How to improve the health of your medical device supply chain

By Tom Pettit | 12/10/2013 | 5:10 AM

From a cost of doing business to a source of advantage

Improving patient care and outcomes while reducing costs can be a difficult balancing act. Especially if you’re in the medical device manufacturing business. You’re already wrestling with increasing margin pressures and product complexity, changing distribution networks, globalization and tough regulatory requirements. Consider these six potential remedies: 

    1. Re-engineer processes
      Consider centralizing shipment planning and execution to boost shipping efficiencies. Implement processes to manage and report on performance, and use network optimization tools to optimize your network. Use visibility tools to track products and events and consider co-locating packaging and warehousing.
    2. Step up regulatory compliance efforts
      Make sure your packaging, transportation and distribution systems meet all regulatory requirements, including FDA regulations, Good Manufacturing Practices, C-TPAT certification and international industry standards.
    3. Be ready for changing transportation and distribution requirements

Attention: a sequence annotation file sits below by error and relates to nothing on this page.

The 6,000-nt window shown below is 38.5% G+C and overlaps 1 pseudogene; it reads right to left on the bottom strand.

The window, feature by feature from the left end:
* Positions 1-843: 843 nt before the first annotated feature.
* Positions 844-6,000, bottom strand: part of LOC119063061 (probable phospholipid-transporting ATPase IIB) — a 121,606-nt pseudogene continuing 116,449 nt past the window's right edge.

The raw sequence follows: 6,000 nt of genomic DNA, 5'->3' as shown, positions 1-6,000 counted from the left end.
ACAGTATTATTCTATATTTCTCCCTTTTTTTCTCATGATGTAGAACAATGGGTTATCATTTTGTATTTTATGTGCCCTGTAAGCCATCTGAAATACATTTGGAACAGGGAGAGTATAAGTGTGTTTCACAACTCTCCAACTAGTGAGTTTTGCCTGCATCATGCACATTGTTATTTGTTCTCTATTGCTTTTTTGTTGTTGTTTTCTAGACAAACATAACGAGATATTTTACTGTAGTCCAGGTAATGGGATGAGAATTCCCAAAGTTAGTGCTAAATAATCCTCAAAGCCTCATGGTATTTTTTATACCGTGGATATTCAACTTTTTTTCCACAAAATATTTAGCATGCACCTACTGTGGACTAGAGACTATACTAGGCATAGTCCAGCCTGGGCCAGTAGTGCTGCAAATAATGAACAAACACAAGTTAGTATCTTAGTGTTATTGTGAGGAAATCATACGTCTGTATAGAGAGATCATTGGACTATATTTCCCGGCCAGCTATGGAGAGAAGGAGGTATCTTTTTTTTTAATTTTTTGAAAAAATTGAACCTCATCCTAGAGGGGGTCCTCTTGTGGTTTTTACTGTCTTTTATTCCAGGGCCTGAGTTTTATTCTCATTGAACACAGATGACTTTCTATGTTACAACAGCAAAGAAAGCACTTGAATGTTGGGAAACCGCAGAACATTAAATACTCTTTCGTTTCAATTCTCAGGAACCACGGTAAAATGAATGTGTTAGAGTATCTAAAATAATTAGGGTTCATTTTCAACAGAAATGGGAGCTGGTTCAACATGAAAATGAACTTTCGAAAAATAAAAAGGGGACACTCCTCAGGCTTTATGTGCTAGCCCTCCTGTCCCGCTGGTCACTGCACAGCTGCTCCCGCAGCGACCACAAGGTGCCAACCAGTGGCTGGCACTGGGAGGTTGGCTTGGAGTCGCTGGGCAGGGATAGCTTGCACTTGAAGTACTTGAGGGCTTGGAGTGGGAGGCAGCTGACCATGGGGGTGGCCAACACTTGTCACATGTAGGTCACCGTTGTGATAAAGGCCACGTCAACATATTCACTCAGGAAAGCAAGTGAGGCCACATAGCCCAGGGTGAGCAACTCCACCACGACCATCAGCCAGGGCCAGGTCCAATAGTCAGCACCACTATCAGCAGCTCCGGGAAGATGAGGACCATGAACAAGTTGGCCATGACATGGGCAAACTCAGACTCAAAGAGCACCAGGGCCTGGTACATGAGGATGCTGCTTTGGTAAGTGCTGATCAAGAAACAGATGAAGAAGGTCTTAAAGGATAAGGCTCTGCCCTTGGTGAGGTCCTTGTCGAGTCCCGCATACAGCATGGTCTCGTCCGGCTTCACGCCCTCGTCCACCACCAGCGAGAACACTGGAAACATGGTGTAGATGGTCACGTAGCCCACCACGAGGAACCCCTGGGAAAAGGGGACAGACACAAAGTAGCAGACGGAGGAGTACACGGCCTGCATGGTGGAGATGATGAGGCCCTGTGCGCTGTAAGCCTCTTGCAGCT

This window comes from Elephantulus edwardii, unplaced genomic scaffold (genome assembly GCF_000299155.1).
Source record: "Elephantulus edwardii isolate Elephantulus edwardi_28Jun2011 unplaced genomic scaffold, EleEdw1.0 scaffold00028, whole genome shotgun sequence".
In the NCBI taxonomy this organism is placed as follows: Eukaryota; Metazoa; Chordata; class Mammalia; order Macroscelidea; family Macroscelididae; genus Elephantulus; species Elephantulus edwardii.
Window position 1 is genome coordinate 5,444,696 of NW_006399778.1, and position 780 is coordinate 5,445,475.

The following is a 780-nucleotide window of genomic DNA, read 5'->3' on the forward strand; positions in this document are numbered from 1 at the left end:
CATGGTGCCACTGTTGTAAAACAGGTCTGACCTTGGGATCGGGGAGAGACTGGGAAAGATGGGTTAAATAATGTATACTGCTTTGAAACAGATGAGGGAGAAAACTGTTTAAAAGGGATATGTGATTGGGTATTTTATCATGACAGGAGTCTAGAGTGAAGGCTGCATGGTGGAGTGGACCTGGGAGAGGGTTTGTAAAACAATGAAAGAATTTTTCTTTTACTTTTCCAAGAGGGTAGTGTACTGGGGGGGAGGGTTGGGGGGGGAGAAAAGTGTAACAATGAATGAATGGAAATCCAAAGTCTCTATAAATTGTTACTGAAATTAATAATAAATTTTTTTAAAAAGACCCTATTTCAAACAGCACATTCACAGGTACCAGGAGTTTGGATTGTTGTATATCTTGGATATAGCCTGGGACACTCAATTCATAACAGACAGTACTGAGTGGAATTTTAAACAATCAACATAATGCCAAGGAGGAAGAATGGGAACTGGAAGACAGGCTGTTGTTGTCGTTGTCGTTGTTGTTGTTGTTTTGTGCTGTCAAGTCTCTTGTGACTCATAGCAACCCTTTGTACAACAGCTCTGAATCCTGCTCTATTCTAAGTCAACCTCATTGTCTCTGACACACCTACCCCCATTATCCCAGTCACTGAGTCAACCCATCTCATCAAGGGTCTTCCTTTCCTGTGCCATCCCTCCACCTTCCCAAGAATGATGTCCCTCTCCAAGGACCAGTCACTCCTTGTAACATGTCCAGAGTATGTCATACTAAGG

Be able to warehouse, fulfill and deliver orders across distribution, retail, end-user and primary care channels. Your warehouses should be compliant, secure and able to distribute parts, components and products wherever they’re needed.
    4. Enhance visibility
      Get the visibility you need to align inventory levels with supply and demand and stay on top of delivery status across the value chai
    5. Tune processes to adapt to product complexity
      From just-in-time manufacturing, sequencing, line-side delivery and packaging to kitting, labeling and managing recalls, a trusted 3PL can help simplify operations.
    6. Go Lean
      Leverage Lean principles and practices to enhance quality, eliminate waste, and adapt seamlessly to shifts in demand and handle multiple products and SKUs.

To learn more about how you can optimize your medical device supply chain, read our full blog post here.

Four ways to navigate your way to becoming shipper of choice.

By Tom Pettit | 12/03/2013 | 6:15 AM

With capacity at a premium, carriers are in the driver’s seat.

As much as things change in today’s transportation space, there’s one constant: the growing shortage of capacity and drivers. According to recent TransCore Freight Index data, the available load-to-truck ratios for dry vans, flatbed and temperature-controlled have reached unprecedented proportions.